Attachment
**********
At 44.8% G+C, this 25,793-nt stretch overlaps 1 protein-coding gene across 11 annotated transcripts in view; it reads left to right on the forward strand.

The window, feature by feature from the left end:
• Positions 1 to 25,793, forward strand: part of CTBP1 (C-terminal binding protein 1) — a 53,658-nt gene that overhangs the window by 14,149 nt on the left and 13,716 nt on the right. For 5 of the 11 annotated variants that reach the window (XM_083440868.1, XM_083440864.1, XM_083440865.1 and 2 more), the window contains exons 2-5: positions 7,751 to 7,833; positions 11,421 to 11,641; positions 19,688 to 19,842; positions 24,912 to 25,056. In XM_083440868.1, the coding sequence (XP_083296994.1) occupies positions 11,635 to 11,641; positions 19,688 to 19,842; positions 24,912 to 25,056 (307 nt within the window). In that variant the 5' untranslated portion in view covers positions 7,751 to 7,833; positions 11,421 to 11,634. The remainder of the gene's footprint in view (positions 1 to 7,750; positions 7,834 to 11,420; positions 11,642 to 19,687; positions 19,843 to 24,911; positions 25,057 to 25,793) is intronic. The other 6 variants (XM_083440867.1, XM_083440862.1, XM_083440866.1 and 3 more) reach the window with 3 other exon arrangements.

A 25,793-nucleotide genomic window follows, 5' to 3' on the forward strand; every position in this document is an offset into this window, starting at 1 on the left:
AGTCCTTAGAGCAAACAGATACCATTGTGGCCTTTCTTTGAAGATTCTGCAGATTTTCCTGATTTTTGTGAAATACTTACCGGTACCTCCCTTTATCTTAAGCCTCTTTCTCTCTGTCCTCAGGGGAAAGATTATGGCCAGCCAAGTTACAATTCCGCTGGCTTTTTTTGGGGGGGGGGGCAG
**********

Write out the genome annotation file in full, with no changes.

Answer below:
At 44.8% G+C, this 25,793-nt stretch overlaps 1 protein-coding gene across 11 annotated transcripts in view; it reads left to right on the forward strand.

The window, feature by feature from the left end:
• Positions 1 to 25,793, forward strand: part of CTBP1 (C-terminal binding protein 1) — a 53,658-nt gene that overhangs the window by 14,149 nt on the left and 13,716 nt on the right. For 5 of the 11 annotated variants that reach the window (XM_083440868.1, XM_083440864.1, XM_083440865.1 and 2 more), the window contains exons 2-5: positions 7,751 to 7,833; positions 11,421 to 11,641; positions 19,688 to 19,842; positions 24,912 to 25,056. In XM_083440868.1, the coding sequence (XP_083296994.1) occupies positions 11,635 to 11,641; positions 19,688 to 19,842; positions 24,912 to 25,056 (307 nt within the window). In that variant the 5' untranslated portion in view covers positions 7,751 to 7,833; positions 11,421 to 11,634. The remainder of the gene's footprint in view (positions 1 to 7,750; positions 7,834 to 11,420; positions 11,642 to 19,687; positions 19,843 to 24,911; positions 25,057 to 25,793) is intronic. The other 6 variants (XM_083440867.1, XM_083440862.1, XM_083440866.1 and 3 more) reach the window with 3 other exon arrangements.

A 25,793-nucleotide genomic window follows, 5' to 3' on the forward strand; every position in this document is an offset into this window, starting at 1 on the left:
AGTCCTTAGAGCAAACAGATACCATTGTGGCCTTTCTTTGAAGATTCTGCAGATTTTCCTGATTTTTGTGAAATACTTACCGGTACCTCCCTTTATCTTAAGCCTCTTTCTCTCTGTCCTCAGGGGAAAGATTATGGCCAGCCAAGTTACAATTCCGCTGGCTTTTTTTGGGGGGGGGGGCAG